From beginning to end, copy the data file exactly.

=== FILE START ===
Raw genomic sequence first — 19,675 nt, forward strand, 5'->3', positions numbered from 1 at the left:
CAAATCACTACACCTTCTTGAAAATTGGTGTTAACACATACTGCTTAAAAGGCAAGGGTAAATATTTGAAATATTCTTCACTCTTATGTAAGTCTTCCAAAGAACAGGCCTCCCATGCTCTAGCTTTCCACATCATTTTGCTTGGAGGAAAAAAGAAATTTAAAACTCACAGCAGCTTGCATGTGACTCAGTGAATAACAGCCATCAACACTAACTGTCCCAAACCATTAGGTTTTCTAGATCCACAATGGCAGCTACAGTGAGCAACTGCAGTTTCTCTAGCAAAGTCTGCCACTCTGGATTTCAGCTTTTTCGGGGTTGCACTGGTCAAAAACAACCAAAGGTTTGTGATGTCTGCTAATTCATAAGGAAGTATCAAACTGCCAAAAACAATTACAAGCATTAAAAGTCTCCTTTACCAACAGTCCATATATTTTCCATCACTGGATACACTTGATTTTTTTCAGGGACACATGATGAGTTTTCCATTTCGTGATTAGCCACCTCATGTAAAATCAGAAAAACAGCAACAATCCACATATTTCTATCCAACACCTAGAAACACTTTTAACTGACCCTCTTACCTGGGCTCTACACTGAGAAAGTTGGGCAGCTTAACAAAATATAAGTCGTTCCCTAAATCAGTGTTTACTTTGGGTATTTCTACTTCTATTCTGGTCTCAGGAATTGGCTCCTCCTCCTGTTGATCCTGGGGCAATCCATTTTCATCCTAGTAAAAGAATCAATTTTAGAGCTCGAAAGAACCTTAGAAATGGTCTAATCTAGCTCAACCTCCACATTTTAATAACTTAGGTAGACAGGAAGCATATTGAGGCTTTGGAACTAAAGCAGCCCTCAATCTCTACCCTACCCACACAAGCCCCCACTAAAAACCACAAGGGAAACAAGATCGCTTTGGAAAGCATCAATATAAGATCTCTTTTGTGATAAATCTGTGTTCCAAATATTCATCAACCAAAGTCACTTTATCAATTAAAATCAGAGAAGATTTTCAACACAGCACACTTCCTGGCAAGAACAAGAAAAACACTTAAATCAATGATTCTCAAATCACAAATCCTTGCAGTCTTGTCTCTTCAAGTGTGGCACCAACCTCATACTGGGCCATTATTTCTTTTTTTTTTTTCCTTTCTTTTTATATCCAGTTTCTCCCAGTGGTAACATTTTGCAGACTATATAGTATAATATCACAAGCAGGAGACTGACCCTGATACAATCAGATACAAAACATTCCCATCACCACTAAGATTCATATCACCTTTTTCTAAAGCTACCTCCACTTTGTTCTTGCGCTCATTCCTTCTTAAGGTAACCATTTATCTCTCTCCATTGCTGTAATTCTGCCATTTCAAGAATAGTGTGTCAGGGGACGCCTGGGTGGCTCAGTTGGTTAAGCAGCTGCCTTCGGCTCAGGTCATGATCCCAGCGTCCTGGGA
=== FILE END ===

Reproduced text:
Raw genomic sequence first — 19,675 nt, forward strand, 5'->3', positions numbered from 1 at the left:
CAAATCACTACACCTTCTTGAAAATTGGTGTTAACACATACTGCTTAAAAGGCAAGGGTAAATATTTGAAATATTCTTCACTCTTATGTAAGTCTTCCAAAGAACAGGCCTCCCATGCTCTAGCTTTCCACATCATTTTGCTTGGAGGAAAAAAGAAATTTAAAACTCACAGCAGCTTGCATGTGACTCAGTGAATAACAGCCATCAACACTAACTGTCCCAAACCATTAGGTTTTCTAGATCCACAATGGCAGCTACAGTGAGCAACTGCAGTTTCTCTAGCAAAGTCTGCCACTCTGGATTTCAGCTTTTTCGGGGTTGCACTGGTCAAAAACAACCAAAGGTTTGTGATGTCTGCTAATTCATAAGGAAGTATCAAACTGCCAAAAACAATTACAAGCATTAAAAGTCTCCTTTACCAACAGTCCATATATTTTCCATCACTGGATACACTTGATTTTTTTCAGGGACACATGATGAGTTTTCCATTTCGTGATTAGCCACCTCATGTAAAATCAGAAAAACAGCAACAATCCACATATTTCTATCCAACACCTAGAAACACTTTTAACTGACCCTCTTACCTGGGCTCTACACTGAGAAAGTTGGGCAGCTTAACAAAATATAAGTCGTTCCCTAAATCAGTGTTTACTTTGGGTATTTCTACTTCTATTCTGGTCTCAGGAATTGGCTCCTCCTCCTGTTGATCCTGGGGCAATCCATTTTCATCCTAGTAAAAGAATCAATTTTAGAGCTCGAAAGAACCTTAGAAATGGTCTAATCTAGCTCAACCTCCACATTTTAATAACTTAGGTAGACAGGAAGCATATTGAGGCTTTGGAACTAAAGCAGCCCTCAATCTCTACCCTACCCACACAAGCCCCCACTAAAAACCACAAGGGAAACAAGATCGCTTTGGAAAGCATCAATATAAGATCTCTTTTGTGATAAATCTGTGTTCCAAATATTCATCAACCAAAGTCACTTTATCAATTAAAATCAGAGAAGATTTTCAACACAGCACACTTCCTGGCAAGAACAAGAAAAACACTTAAATCAATGATTCTCAAATCACAAATCCTTGCAGTCTTGTCTCTTCAAGTGTGGCACCAACCTCATACTGGGCCATTATTTCTTTTTTTTTTTTCCTTTCTTTTTATATCCAGTTTCTCCCAGTGGTAACATTTTGCAGACTATATAGTATAATATCACAAGCAGGAGACTGACCCTGATACAATCAGATACAAAACATTCCCATCACCACTAAGATTCATATCACCTTTTTCTAAAGCTACCTCCACTTTGTTCTTGCGCTCATTCCTTCTTAAGGTAACCATTTATCTCTCTCCATTGCTGTAATTCTGCCATTTCAAGAATAGTGTGTCAGGGGACGCCTGGGTGGCTCAGTTGGTTAAGCAGCTGCCTTCGGCTCAGGTCATGATCCCAGCGTCCTGGGA